Marriages were usually monogamous, with one man married one woman. However, polygny - marriage to multiple spouses - did occur. Chiefs and shaman were particularly likely to have multiple wives. One historic source tells of a chief who married eight women. Similarly, wealthy women would sometimes marry a second husband. This person functioned like servant, conducting household chores.
Photo: John and Julia Pestrikoff, husband and wife, Port Lions, Alaska.
Mal'ugnek segnengq'rtua, kinam tenglukiinga! - I got two black eyes, somebody hit me!
There are many ways to get a black eye. Elders recall that men and boys working around swinging fishing gear were frequently bruised in the face. Others got shiners from fighting, particularly after school. Parents forbid such sparring and would punish them if they found out they were involved in a fight. Even those who were defending themselves were punished for fighting. Parents taught their children to walk away from fights. Similarly, if a woman got bruises from her husband, this behavior was whispered about and looked down upon by the whole village.
Although Alutiiqs discouraged fighting, they encouraged wrestling. Among the Chugach Alutiiq of Prince William Sound, wrestling matches occurred at community gatherings, where people tested their strength and agility. Players would grasp each other’s hands, or wrap their arms around each other’s waists, and try to knock their opponent off his feet. When a person fell, he lost. Other forms of wrestling included finger, arm, or leg wrestling, where participants hooked each other and pulled. Today, wrestling remains popular among Alutiiqs. Young men participate in competitive high school and college wrestling with support from Alutiiq corporations.
Gui atqa Sophie. - My name is Sophie
In classical Alutiiq society, children were often named for a beloved and recently deceased relative. Before birth, a child’s father would choose two such names, one for a boy and one for a girl. The child was not thought to resemble its namesake or to be the reincarnation of that person. The name simply paid homage to a dear family member. With the exception of certain ceremonial occasions, the names of deceased people were not spoken until their name had been given to a child. This tradition may reflect a belief that speaking the dead person’s name might summon his or her spirit.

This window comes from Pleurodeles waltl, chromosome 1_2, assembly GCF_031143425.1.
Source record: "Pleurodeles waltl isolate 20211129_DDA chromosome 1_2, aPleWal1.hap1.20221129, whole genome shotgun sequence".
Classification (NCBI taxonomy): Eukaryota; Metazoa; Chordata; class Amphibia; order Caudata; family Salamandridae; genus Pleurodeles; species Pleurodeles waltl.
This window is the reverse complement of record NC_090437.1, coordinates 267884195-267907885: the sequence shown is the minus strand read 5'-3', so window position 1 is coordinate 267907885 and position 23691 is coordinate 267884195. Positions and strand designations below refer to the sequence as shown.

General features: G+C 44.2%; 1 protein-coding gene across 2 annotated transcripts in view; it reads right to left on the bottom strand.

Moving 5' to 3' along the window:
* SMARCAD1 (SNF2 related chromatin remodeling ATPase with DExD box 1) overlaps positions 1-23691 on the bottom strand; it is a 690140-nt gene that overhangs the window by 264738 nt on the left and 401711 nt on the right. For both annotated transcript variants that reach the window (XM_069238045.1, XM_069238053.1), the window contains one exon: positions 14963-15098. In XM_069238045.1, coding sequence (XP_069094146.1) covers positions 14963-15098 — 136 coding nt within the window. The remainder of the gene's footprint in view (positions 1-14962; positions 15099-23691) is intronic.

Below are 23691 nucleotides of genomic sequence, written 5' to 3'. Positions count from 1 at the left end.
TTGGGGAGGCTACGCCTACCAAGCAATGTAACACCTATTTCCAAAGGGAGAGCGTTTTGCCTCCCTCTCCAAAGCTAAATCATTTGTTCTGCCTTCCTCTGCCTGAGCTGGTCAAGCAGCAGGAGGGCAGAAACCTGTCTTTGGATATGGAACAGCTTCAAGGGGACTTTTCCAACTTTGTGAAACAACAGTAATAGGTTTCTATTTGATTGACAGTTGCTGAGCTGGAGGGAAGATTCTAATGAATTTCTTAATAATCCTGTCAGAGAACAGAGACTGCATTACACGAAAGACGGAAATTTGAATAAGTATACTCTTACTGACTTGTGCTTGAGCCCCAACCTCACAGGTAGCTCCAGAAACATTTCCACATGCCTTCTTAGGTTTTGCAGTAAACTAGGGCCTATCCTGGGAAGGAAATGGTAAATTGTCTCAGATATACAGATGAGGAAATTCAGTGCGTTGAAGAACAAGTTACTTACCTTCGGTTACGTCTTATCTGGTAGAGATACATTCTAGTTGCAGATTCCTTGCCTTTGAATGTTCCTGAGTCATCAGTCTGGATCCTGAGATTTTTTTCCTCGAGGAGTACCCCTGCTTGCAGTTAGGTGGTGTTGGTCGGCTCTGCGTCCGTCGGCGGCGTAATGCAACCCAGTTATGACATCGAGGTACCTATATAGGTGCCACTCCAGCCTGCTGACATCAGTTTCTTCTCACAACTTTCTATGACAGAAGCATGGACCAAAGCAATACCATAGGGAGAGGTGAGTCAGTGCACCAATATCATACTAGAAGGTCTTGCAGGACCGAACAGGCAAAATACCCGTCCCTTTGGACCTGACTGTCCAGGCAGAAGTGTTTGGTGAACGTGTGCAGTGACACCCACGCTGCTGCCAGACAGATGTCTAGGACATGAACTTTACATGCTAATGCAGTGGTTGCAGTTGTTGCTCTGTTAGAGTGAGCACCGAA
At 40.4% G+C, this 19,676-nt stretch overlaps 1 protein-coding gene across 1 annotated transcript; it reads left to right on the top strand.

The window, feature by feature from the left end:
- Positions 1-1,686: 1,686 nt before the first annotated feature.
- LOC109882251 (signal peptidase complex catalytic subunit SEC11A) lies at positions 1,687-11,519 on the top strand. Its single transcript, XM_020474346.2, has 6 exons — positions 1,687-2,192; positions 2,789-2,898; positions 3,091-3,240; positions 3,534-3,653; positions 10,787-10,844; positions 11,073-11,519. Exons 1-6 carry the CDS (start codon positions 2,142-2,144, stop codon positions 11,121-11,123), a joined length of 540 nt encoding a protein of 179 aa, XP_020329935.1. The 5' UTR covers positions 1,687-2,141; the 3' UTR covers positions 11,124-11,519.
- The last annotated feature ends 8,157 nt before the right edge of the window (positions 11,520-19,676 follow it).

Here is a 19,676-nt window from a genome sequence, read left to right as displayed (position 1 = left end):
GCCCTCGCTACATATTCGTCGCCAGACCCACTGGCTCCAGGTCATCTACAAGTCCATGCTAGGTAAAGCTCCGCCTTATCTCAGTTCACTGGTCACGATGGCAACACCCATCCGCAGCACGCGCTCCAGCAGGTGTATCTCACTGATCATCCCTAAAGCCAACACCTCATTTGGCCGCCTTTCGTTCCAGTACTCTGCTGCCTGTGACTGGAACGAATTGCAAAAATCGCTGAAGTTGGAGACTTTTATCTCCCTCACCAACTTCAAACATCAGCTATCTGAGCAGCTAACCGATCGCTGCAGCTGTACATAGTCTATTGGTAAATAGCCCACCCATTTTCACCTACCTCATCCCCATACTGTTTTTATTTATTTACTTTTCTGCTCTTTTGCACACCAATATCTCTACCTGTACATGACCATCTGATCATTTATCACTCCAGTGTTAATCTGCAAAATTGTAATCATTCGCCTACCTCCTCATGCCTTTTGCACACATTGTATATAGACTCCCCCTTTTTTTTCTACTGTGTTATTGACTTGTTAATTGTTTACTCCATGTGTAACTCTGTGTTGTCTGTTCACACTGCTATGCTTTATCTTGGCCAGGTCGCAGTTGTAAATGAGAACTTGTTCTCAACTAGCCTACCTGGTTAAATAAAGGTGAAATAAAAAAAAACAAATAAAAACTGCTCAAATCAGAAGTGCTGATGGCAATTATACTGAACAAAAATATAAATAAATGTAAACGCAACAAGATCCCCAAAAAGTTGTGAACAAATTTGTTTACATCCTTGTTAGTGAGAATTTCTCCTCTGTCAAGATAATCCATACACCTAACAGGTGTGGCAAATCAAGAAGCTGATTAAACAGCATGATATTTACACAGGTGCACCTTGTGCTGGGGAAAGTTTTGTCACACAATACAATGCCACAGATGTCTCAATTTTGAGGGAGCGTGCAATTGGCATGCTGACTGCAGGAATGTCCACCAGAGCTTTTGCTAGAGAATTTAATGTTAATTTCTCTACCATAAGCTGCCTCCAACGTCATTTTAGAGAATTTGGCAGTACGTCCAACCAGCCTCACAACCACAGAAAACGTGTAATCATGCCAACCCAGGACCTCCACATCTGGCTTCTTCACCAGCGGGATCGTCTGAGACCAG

In addition to a person’s given name, people often acquired nicknames during their lives. A person might be titled for a great deed or after an ancestor who had accomplished a similar feat. For example, a man with extraordinary hunting success might be named for a great hunter from his family’s past, as long as that man’s name had not been given to someone else. Other names came from friendships. Sometimes people exchanged names with their peers or created secret names to use only with their buddies.
Nicknames remain a common form of endearment in Alutiiq families, especially for children. Names may recall a favorite activity, a funny situation, or even a child’s early attempts at speech. These names often follow a person into adulthood and are both a source of humor and a fond connection to the friends and family members of youth.
Photo: Alutiiq Elder Sophie Shepherd.
Aalukaalitkiinga. - They named that person after me.
In classical Alutiiq society, people accumulated names over their lifetimes, adding new titles to commemorate a deed or reflect a change in their social standing. Many babies were first named for a relative—a namesake—a practice that continues today. In Alutiiq communities, children often bear a parent’s name. Fathers and sons have identical names, followed by Sr. and Jr. However, the eldest child is not always named for a parent. Today, Alutiiq children receive the name of a relative they resemble. Thus, a third son might be named for his father, or a girl for her grandmother.